In order to complete some of these steps we had to get ourselves and Unregistered Vehicle Permit, which is a temporary slip that allows you to drive from point A to point B, with temporary insurance cover. Doing a trip like that without pre approval can get you fined close to a thousand bucks or more!

Check out the video of us heading to the weigh bridge here:



  • Tom

    Costs $800 for rego & Traffic Accident Commission (TAC) charge in Victoria, though we are responsible for out own 3rd party or comprehensive insurance.

  • Brad

    Tasmania is a lot more relaxed than NSW, so not all our states are so strict. Rego down here is mostly based on Engine cylinders. My 4cyl costs about $550/year to register where as a V8 from memory is about $700, that includes MAIB, Which I assume is like CTP but is purely based on Injuring someone, not property, covers all a person’s healthcare, transport and other bits and pieces. It’s also law requiring you to get some sort of insurance, minimum being 3rd party, which covers all damage except the drivers vehicle.

    On the up side, no annual vehicle inspections are required, As long as you don’t let it lapse any longer than 3 months you can just register it again and it’s all online. my first car would have never passed any sort of inspection, it was a 1991 Holden Barina/Suzuki Swift, that thing was so unsafe, but a good car to learn how to drive a manual.

    Unsure of the cost to register an EV

    We also have “Special Interest” registration but a lot of restrictions apply on those. Like over 12 months you are only allowed to drive them 104 days and the car must meet certain requirements.

  • Nate

    $1500/year for registration is so high compared to what I am used to!

    Here in Wisconsin it is $60-80 per year, plus an extra $100/year for the EV registration fee on our Tesla.

    Cars over 5 years old need emissions testing every other year, which just consists of them plugging the car into an OBD2 cable and running some quick tests. It is free and only takes a few minutes.

  • Alex (edited)

    Sorry for that. Hit submit with my fat fingers :(

    Since there’s a few Canadians, I’ll chime in as well:

    If you purchase a brand new vehicle, then all that is required is that you either have or purchase plates (about 40$ from what I recall). License plates require a registration renewal every year, due the month of your birthday. This includes the first year. This costs 120$ for vehicles in southern Ontario, 60$ for northern Ontario. These are also required for used cars.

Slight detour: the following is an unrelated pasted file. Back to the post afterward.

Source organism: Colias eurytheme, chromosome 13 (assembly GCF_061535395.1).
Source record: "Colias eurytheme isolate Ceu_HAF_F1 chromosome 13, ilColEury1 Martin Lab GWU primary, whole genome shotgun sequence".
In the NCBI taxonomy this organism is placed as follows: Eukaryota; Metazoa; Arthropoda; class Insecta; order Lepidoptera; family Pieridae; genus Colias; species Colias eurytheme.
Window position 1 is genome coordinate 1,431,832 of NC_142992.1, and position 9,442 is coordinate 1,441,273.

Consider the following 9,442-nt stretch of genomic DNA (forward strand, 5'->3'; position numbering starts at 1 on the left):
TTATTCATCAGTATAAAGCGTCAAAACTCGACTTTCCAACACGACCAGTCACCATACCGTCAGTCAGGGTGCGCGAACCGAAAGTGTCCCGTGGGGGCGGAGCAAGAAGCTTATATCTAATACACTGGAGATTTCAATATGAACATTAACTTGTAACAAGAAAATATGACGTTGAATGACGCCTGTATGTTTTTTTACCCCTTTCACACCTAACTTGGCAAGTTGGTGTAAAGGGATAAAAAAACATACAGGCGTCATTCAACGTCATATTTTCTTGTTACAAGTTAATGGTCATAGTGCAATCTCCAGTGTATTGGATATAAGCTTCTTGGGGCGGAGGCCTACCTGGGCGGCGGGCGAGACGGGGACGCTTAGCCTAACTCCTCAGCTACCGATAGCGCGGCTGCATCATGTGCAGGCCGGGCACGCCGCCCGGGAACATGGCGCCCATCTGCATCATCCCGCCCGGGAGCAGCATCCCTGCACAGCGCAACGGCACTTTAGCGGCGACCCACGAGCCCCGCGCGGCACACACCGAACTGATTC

For used cars, it’s a little bit different. All Used vehicles require a basic safety certification to register. If you’re purchasing from a dealership, theyll often include this service, though if you are purchasing privately, this must be done by a third party mechanic. Previously, all used vehicles required an emissions test upon registration, then every two years after a certain age. Originally it cost 35$, then it was free, then the requirement was removed. Additionally all privately sold used vehicles must come with a used vehicle sellers package which is available for 10$. It details every time the vehicle was registered in Ontario, with an estimated odometer reading, as this information is supplied when you renew your license plates yearly.

    Liability insurance is mandatory for all road vehicles, which is done through third parties. Price is based on the vehicle and the driver. For example, a newer Subaru Legacy cost more to insure than a Civic, which cost slightly less than a Corolla. For full coverage (collision, fire, theft, etc, I pay about 2500$/year)

    There’s also a ton of taxes on our gas that go towards “road maintenance and emissions reduction”

  • Alex

    Since there’s a few Canadians, I’ll chime in as well:

    If you purchase a brand new vehicle, then all that is required is that you either have or purchase plates (